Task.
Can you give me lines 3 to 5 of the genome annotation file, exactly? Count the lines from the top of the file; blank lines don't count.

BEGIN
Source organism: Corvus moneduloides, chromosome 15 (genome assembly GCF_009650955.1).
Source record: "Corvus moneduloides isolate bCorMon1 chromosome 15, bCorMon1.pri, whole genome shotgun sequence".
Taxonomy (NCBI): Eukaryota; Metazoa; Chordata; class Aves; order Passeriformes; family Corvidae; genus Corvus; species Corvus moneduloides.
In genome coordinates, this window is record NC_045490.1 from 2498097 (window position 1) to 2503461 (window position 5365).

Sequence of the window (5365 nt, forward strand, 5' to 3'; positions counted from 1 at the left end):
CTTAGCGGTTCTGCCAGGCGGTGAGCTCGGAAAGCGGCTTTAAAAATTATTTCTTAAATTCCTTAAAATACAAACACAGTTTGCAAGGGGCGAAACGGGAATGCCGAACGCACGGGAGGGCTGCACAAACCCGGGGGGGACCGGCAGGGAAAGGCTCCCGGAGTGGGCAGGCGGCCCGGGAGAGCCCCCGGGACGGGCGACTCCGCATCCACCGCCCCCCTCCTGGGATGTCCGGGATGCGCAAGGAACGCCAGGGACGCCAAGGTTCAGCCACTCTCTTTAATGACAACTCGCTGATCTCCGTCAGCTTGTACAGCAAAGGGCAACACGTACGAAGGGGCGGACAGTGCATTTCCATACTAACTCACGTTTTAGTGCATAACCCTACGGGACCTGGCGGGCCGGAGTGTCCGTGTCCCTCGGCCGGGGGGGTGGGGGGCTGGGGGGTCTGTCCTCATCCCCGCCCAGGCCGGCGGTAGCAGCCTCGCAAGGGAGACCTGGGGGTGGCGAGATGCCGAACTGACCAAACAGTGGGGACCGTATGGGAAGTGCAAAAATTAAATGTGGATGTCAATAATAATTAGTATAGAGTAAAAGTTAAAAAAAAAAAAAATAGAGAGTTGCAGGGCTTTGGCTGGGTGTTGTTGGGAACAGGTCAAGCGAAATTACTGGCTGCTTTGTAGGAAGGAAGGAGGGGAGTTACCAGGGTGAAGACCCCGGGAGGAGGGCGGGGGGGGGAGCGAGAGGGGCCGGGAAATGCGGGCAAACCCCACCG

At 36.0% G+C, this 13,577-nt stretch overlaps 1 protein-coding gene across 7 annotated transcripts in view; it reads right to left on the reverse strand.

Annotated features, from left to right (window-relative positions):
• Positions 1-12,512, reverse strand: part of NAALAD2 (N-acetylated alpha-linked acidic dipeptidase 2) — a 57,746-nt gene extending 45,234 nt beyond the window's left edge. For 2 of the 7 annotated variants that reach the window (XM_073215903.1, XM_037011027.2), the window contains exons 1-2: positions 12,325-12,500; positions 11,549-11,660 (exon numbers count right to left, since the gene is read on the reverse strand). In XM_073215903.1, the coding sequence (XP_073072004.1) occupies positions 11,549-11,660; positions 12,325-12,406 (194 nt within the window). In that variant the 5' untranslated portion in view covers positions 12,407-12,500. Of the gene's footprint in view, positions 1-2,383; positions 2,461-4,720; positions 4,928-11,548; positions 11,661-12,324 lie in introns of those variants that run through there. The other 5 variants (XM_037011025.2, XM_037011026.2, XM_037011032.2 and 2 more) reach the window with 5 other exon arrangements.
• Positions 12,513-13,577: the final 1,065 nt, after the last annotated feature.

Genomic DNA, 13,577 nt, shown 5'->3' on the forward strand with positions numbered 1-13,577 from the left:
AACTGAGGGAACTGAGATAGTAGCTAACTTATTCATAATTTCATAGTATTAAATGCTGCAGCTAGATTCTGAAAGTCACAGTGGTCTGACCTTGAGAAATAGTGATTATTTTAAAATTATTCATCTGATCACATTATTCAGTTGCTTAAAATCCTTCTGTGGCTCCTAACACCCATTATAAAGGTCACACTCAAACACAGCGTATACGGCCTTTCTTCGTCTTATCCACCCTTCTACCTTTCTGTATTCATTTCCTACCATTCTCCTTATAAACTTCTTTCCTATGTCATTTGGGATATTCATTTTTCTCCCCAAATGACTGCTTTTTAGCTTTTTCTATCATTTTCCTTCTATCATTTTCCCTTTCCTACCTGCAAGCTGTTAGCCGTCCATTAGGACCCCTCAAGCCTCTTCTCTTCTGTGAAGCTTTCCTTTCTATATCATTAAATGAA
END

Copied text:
Taxonomy (NCBI): Eukaryota; Metazoa; Chordata; class Aves; order Passeriformes; family Corvidae; genus Corvus; species Corvus moneduloides.
In genome coordinates, this window is record NC_045490.1 from 2498097 (window position 1) to 2503461 (window position 5365).

Sequence of the window (5365 nt, forward strand, 5' to 3'; positions counted from 1 at the left end):